The Epistles to Timothy, especially the First, present so many difficulties that they must be taken by themselves (see below). He is addressed as having charge of churches in the neighbourhood of Ephesus, and as being exposed to serious dangers and temptations. In the Second Epistle Paul, who is represented as being in prison, abandoned by his friends, his death impending, urges Timothy to return to Rome at once and bring Mark with him. The last glimpse that we get of Timothy is in Hebrews 13:23, where it is announced that he has just been set free from prison, into which he may possibly have been thrown on his visit to the dying Paul. He was evidently a friend and travelling companion of the unknown author.

2. In ecclesiastical tradition.-Timothy is called the first bishop of Ephesus (Eus. Historia Ecclesiastica (Eusebius, etc.) III. vi. 6), and in the Acta Timothei of the 5th cent. he is said to have been made bishop of Ephesus by Paul in the reign of Nero, to have become an intimate friend of the apostle John, and to have suffered martyrdom under Nerva on 22nd January, when Peregrinus was proconsul of Asia. These traditions are the weaving of the legendary spirit.

3. The Timothy of the earlier Epistles.-Paul holds Timothy in the strongest affection, and associates him with himself in six of his Epistles (1 and 2 Thess., 2 Cor., Romans 16:21, Phil., Col.). As his son in the gospel, he understands fully the Apostle’s mind and purpose, and is an example to the brethren of what Paul would have them become (1 Corinthians 4:17; 1 Corinthians 16:10-11, Philippians 2:19-23). He seems to have lacked strength of character, but his failure in reconciling the warring factions of Corinth did not cause him to lose the confidence of Paul or of the churches. He remains to the end lovable and beloved, the most intimate of his disciples, unselfish in his ministry (Philippians 2:19-23).

4. The Timothy of the Pastorals.-Many of the features of the earlier Timothy remain. He is the Apostle’s beloved or true son (1 Timothy 1:18, 2 Timothy 1:2; 2 Timothy 2:1), a close follower of, and moulded by, his teaching (2 Timothy 3:10-11), and the dying Apostle clings to him (2 Timothy 4:9-10). In 1 Tim., however, there is also an unfavourable view of his character. He seems to have grown languid in the performance of his duties (1 Timothy 1:18; 1 Timothy 4:14-16; 1 Timothy 6:3-16), to have yielded to the love of money (1 Timothy 6:11), to temper (1 Timothy 5:1), and to an ill-considered asceticism (1 Timothy 5:23). Even in 2 Tim. he is presented as timid (1 Timothy 1:7), and as shrinking from suffering (1 Timothy 2:3). The Apostle addresses him as a youth and with urgency. If this is an authentic attitude, it may possibly contain a reminiscence of disappointment at Timothy’s development as a leader and teacher (1 Timothy 4:11-16), or it may express an old man’s fear for a disciple who was diffident and prone to compromise, whom he had always guided as a father guides a son, and whom he knew to be at his best when under a leader.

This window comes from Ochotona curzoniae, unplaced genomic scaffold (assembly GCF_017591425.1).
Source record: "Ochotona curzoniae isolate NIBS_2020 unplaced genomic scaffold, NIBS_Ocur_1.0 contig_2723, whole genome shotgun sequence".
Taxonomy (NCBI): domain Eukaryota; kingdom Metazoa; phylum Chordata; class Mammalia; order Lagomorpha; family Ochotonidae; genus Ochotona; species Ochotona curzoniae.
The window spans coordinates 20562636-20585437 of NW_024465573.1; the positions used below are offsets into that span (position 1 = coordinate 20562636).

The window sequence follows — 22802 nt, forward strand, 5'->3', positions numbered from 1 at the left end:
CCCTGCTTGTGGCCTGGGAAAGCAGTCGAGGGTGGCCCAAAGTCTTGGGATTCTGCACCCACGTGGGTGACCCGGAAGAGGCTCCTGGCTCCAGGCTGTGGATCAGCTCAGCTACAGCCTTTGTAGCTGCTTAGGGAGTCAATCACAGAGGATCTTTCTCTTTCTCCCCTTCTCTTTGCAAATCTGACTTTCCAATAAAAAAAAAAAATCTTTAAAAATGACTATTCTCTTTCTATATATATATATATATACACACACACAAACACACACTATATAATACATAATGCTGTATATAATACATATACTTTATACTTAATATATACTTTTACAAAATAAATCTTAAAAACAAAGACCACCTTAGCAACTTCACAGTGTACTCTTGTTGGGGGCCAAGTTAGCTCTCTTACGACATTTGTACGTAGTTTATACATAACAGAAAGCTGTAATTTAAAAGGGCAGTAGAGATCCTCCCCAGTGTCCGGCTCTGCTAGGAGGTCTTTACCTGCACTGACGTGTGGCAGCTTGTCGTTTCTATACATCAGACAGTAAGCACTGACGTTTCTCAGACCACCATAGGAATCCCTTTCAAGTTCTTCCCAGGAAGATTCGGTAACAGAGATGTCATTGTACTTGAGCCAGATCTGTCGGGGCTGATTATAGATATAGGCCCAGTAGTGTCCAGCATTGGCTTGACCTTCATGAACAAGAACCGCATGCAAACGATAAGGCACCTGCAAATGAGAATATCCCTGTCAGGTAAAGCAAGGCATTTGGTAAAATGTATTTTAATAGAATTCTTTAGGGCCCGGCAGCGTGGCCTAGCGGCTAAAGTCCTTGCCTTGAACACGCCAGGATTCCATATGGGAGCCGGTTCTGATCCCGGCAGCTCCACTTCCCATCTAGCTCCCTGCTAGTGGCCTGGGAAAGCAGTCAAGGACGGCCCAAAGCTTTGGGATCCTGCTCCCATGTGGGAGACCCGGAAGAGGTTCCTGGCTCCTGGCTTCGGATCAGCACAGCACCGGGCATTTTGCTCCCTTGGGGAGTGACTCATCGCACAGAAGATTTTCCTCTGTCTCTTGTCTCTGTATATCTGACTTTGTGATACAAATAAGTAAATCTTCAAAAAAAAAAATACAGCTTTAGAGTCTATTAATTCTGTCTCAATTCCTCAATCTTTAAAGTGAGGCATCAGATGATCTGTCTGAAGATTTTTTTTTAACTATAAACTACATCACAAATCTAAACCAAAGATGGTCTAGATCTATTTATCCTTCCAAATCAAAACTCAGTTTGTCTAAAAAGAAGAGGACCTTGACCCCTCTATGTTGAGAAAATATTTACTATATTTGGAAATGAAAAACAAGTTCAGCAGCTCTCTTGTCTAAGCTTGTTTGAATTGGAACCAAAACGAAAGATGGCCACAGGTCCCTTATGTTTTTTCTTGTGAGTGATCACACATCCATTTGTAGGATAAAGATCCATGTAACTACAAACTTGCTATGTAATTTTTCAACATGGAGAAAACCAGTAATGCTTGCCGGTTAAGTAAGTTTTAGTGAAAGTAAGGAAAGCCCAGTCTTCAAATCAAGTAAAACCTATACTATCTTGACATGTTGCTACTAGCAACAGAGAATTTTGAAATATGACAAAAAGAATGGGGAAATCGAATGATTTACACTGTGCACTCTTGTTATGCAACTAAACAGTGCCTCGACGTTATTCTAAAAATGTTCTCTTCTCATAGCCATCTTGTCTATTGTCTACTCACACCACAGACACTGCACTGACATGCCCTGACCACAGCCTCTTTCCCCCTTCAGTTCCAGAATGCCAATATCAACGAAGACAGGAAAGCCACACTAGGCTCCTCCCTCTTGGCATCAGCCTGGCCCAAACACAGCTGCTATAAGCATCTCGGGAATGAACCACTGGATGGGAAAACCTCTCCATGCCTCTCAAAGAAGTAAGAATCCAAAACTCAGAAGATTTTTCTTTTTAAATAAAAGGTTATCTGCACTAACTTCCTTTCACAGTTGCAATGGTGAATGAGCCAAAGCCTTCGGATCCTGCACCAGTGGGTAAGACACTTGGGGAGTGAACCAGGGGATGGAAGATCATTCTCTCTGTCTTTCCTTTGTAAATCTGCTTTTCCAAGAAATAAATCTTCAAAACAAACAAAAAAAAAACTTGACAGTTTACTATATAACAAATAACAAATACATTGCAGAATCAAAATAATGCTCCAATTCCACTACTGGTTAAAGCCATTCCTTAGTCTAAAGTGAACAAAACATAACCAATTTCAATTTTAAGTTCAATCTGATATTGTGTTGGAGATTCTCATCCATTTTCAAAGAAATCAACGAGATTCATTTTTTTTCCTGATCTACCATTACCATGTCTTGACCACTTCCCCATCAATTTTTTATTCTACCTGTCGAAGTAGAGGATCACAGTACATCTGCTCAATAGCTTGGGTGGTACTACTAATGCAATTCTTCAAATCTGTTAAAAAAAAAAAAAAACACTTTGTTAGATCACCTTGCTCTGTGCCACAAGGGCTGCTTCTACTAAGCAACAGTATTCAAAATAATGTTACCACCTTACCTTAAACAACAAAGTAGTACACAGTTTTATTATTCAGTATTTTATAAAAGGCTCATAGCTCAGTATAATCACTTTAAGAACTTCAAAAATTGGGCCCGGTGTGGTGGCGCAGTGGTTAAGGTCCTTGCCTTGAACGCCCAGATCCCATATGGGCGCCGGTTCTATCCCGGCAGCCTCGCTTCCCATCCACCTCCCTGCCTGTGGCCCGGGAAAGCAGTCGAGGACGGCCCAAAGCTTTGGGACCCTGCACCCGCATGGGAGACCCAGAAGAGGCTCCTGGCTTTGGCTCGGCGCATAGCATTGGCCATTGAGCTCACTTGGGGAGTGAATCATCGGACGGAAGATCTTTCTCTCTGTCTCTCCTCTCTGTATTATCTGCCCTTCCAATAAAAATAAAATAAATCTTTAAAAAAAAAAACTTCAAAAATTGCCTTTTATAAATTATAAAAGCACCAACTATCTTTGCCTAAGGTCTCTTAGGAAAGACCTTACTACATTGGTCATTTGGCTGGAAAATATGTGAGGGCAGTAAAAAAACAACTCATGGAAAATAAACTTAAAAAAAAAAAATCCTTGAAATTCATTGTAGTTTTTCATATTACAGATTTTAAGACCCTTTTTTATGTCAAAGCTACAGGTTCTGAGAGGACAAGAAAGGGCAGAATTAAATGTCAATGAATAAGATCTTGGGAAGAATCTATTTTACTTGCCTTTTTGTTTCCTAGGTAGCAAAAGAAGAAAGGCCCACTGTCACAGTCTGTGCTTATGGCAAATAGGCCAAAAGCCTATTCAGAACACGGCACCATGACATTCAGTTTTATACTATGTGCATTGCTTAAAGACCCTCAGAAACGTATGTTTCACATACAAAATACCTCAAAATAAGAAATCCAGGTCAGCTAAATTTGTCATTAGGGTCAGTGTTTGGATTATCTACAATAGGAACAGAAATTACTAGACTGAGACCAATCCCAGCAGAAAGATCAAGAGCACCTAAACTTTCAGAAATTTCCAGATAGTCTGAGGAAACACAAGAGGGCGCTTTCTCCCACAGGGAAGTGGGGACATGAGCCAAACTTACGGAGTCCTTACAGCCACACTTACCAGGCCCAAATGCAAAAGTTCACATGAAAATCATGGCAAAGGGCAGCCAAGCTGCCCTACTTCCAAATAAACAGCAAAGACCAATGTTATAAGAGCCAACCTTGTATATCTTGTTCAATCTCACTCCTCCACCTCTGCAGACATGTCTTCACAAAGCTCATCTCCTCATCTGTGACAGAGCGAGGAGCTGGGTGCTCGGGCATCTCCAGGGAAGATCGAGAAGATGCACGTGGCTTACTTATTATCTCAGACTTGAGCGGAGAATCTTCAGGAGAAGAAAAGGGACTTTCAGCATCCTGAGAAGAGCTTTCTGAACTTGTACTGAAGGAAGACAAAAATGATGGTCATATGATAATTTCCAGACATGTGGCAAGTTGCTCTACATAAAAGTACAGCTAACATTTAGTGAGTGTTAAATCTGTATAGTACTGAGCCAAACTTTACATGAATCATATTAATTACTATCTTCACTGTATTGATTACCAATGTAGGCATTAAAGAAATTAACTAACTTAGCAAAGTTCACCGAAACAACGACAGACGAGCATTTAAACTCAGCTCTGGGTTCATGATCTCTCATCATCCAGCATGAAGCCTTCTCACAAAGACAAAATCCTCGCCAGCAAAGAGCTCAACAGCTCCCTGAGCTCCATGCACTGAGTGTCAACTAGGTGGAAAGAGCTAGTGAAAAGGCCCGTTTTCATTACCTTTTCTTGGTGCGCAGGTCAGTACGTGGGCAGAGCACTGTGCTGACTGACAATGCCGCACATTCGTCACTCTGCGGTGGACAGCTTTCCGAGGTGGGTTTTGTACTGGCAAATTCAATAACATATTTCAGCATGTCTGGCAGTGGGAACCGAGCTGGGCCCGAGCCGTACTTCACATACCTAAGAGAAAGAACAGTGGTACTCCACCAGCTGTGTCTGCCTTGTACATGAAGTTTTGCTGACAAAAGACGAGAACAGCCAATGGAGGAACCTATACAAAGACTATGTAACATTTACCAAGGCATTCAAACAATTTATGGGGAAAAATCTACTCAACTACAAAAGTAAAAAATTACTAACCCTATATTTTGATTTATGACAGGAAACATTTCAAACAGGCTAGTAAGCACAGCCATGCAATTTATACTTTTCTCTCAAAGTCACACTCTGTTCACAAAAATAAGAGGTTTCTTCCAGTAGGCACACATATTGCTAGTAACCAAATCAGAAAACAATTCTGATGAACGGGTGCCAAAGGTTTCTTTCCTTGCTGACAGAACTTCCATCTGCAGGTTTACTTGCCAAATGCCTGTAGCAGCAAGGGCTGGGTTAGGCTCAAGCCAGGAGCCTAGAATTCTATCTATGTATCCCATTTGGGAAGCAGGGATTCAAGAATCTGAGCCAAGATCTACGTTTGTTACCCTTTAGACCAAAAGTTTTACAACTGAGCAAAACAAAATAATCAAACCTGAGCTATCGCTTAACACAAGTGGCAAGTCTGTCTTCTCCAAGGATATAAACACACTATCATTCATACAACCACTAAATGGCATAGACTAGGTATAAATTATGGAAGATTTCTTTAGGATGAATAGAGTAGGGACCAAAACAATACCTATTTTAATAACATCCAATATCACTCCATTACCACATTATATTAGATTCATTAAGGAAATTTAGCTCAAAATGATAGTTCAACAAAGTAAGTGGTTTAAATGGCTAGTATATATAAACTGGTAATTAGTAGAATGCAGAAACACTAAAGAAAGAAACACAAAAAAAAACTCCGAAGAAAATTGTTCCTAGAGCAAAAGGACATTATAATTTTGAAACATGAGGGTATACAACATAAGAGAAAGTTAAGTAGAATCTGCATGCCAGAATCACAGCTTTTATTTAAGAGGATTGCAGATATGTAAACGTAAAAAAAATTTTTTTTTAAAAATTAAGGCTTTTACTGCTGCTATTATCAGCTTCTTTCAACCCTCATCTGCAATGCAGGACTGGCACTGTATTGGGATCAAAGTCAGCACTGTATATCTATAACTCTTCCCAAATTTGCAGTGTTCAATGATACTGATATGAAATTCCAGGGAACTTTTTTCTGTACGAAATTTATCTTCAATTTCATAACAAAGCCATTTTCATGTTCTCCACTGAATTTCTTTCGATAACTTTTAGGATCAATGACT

Jülicher goes too far in saying that in 1 Tim. and 2 Tim. Timothy is addressed as the type of a young bishop. He has not the position of the monarchical bishop of the type of Ignatius or Polycarp. In 1 Tim. he is the representative of Paul in a circle of churches, an apostle with a special commission. In 2 Tim. his function as an evangelist is not unlike that which he exercised in the situations set forth in Acts and the earlier Epistles.

Literature.-See under Timothy and Titus, Epistles to, and, in addition, A. Jülicher, ‘Timotheus, der Apostelschüler,’ in PRE [Note: RE Realencyklopädie für protestantische Theologie und Kirche.] 3 xix. 781-788.

R. A. Falconer.


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Bibliography Information
Hastings, James. Entry for 'Timothy'. Hastings' Dictionary of the New Testament. https://www.studylight.org/dictionaries/hdn/t/timothy.html. 1906-1918.